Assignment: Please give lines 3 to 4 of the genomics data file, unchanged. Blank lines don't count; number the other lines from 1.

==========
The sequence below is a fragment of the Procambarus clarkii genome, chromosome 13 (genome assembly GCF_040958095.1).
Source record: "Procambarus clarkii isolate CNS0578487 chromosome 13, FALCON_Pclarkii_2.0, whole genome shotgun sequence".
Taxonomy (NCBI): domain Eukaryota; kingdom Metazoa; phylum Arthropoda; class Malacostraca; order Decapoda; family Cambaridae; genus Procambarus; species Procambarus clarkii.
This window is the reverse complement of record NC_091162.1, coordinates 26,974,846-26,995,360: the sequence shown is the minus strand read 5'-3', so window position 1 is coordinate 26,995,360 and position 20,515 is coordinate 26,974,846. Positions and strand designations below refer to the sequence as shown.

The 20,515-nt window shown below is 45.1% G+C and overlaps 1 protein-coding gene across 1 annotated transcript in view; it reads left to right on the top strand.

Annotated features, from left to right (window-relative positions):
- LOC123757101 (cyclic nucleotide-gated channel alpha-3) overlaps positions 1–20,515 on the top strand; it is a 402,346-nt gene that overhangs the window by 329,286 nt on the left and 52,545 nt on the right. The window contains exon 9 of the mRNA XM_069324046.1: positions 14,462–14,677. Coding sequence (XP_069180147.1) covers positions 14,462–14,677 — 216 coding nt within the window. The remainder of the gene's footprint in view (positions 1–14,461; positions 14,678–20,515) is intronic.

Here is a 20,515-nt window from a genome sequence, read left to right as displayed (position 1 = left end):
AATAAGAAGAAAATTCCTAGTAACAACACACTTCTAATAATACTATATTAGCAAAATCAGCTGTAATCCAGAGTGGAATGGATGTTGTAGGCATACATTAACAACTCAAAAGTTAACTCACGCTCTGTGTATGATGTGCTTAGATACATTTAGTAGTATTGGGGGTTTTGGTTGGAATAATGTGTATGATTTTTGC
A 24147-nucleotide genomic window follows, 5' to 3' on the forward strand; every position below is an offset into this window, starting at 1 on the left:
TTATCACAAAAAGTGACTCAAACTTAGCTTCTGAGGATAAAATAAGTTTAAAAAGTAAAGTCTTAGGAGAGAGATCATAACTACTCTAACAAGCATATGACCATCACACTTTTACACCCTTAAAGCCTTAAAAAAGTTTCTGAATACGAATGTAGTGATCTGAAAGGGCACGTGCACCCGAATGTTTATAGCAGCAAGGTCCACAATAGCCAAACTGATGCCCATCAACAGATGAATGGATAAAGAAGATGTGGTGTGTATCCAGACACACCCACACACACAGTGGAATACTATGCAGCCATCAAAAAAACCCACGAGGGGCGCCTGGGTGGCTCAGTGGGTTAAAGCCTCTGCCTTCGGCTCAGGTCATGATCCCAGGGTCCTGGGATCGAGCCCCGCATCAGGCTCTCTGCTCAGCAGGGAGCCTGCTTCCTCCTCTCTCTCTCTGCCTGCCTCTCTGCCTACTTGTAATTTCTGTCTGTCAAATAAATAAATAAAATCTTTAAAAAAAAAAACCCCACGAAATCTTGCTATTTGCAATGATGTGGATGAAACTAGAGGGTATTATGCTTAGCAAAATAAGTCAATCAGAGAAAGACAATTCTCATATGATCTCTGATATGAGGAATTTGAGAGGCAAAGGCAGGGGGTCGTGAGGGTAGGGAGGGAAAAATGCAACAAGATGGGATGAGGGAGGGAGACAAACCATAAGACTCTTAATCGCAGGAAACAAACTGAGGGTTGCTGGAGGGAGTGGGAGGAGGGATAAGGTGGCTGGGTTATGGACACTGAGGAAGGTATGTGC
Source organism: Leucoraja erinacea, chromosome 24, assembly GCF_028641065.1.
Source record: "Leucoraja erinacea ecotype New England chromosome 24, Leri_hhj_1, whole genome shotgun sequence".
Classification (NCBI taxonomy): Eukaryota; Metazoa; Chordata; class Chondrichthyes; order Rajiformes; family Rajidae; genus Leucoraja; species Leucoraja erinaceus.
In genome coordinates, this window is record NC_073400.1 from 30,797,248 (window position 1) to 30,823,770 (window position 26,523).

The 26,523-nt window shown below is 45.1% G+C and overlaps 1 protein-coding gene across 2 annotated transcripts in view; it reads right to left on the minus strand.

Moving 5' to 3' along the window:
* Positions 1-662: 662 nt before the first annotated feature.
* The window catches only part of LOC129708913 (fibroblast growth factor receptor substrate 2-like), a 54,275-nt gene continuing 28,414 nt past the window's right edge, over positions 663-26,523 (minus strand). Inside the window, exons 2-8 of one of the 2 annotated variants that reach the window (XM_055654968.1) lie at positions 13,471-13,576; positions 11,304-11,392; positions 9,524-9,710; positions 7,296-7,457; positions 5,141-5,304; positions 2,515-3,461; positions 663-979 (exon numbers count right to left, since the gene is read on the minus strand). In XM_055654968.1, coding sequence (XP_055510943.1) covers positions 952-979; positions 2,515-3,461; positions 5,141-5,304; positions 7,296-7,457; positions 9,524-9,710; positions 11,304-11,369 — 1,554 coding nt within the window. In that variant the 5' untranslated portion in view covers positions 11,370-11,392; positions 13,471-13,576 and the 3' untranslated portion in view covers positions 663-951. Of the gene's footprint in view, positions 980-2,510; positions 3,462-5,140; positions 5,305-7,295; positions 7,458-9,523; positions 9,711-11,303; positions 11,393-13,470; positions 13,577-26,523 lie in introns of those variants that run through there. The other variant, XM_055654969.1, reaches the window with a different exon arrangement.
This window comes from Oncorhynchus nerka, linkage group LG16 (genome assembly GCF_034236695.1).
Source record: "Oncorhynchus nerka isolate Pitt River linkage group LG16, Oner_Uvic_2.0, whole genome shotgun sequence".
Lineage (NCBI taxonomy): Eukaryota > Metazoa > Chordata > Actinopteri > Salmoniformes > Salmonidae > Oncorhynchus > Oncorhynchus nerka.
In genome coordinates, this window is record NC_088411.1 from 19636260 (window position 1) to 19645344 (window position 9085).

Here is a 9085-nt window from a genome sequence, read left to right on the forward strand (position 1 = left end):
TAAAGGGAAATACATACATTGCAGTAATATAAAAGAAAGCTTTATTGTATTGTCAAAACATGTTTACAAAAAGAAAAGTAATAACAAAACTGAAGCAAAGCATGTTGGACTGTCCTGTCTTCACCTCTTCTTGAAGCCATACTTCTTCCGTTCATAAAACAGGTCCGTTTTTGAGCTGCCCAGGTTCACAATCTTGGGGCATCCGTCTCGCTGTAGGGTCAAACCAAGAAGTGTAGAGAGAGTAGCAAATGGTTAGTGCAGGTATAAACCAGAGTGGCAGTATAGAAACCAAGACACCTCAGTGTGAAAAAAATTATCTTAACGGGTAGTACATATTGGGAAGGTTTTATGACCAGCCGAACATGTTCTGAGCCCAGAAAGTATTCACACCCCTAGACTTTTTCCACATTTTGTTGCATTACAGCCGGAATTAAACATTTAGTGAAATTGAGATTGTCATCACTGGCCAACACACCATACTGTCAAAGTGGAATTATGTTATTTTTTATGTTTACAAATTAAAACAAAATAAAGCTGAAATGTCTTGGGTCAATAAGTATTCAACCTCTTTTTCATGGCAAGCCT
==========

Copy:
Taxonomy (NCBI): domain Eukaryota; kingdom Metazoa; phylum Arthropoda; class Malacostraca; order Decapoda; family Cambaridae; genus Procambarus; species Procambarus clarkii.
This window is the reverse complement of record NC_091162.1, coordinates 26,974,846-26,995,360: the sequence shown is the minus strand read 5'-3', so window position 1 is coordinate 26,995,360 and position 20,515 is coordinate 26,974,846. Positions and strand designations below refer to the sequence as shown.